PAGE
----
It beats Burger King (NYSE: BKC) hands down. Cash flow from operations for Burger King in 2009 was just $311 million, and capital spending was only $204 million. And the company earned an ROIC of 9% in 2009. Not bad, but not even half as good as McDonald's 19.1%.
I've been getting a lot of e-mail from investment newsletters pushing Yum! Brands (NYSE: YUM) as a great fast food play because of the huge presence the company's Kentucky Fried Chicken brand has in China. Looking at the numbers, I can understand that recommendation: The company's ROIC is 21.2%.
But I have to disagree. Yum Brands generates a tiny fraction of McDonald's operating cash flow—just $1.4 billion in 2009—and runs a capital budget less than half that of McDonald's, at $800 million.
If you do the math, you discover that the larger cash flow and bigger capital budget compound faster over time, even at the lower ROIC.
But the comparison with Yum Brands and Burger King serves as a good reminder to long-term investors that ROIC isn't a static number. And changes in that number can be a reason for long-term investors and investors with other strategies to buy (or avoid) a stock.
So, for example, you can see signs of a Burger King turnaround in the improvement of ROIC from an average of 5.6% over the past five years to the more recent 9%.
Microsoft's (Nasdaq: MSFT) ROIC shows an interesting trend. From a five-year average of 28.6%—itself nothing to sneer at—the company's most recent ROIC has climbed to 33.9%.
Of course, ROIC can also move in the opposite direction, indicating a company that's in trouble and that investors might want to steer away from. BP, for example, shows a decline in ROIC from 14%, on average, over the past five years to 10% in the most recent year.
Yet a falling ROIC can also signal opportunity if an investor believes a company is ready for a rebound to something like an average return on capital. I pay special attention to this when the company in question is an asset-heavy, big capital spender. For example, the one-year ROIC for Transocean (NYSE: RIG) has tumbled to 9.7% from a five-year average of 12.4%. Considering how capital-heavy this offshore and deep sea oil and gas drilling company is, a return to even an average ROIC would produce huge earnings leverage.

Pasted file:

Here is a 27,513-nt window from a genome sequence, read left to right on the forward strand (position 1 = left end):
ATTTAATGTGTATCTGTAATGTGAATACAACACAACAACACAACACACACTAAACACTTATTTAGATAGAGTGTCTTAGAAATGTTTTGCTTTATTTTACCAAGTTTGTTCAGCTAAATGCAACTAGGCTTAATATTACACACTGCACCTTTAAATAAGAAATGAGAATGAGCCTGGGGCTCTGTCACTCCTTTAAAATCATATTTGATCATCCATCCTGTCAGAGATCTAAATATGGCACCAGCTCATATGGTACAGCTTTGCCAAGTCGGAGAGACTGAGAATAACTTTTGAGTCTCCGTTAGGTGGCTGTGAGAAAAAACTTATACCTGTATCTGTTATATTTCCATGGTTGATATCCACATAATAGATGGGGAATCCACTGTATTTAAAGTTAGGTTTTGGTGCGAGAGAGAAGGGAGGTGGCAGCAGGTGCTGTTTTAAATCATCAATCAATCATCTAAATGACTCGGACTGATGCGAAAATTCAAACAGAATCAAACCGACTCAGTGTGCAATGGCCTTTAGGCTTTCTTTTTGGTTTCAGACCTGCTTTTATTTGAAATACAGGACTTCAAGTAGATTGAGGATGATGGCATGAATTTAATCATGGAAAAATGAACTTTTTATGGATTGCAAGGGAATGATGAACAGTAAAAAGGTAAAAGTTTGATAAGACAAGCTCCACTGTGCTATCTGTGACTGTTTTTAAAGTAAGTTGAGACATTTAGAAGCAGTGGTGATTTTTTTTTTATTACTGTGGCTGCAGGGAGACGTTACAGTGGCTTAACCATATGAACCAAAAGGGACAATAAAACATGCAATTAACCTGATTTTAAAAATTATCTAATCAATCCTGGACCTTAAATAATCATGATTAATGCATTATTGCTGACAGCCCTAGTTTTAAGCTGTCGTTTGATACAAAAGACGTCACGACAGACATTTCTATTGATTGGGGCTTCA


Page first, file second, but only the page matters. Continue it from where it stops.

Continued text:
I began this journey into ROIC in my February 25 column by arguing that the measure could help investors tell good mergers—those that promise to create shareholder value—from bad—those that destroy shareholder value.
I think ROIC can be even more useful in this slow economy when companies are so strapped for growth that buying it through mergers seems like a good idea. A company with an ROIC that's historically high but currently depressed is often an attractive target for a larger competitor that has managed to keep its ROIC high even through the recession.
So, for example, I'd say that Rockwell Automation (NYSE: ROK), with its five-year average ROIC of 14.2% and its recent 5.4% ROIC, is an attractive acquisition candidate for a company such as ABB (NYSE: ABB), with a five-year average 15.8% ROIC and a more recent 15.7%. It's a good time to snap up a struggling competitor with a product line that makes a great fit.
A final caveat or two: Don't ever fall so in love with any fundamental measure that you forget about price. The goal is to buy a great ROIC at a good price. And never forget about momentum. Many a long-term investor has said, "Oh, price doesn't matter, and I don't care if a stock goes down for a while because I'm going to hold long enough for it to come back."
The truth is that few of us can hang on to even the best of long-term stocks through a depressing slump that lasts months or years. (See this February 19 post for one depressing possibility.)
There's no point in putting your pain sensitivity to the test if you don't have to. Which is why I'm going to add ABB and Rockwell Automation to Jim's Watch List with this column and not make them immediate buys.
At the time of publication, Jim Jubak owned or controlled shares of the following companies mentioned in this column: Microsoft and Transocean.
Jim Jubak has been writing "Jubak's Journal" and tracking the performance of his market-beating Jubak's Picks portfolio since 1997 on MSN Money. He is the author of a new book, The Jubak Picks, and he writes the Jubak Picks blog. He is also the senior markets editor at MoneyShow.com.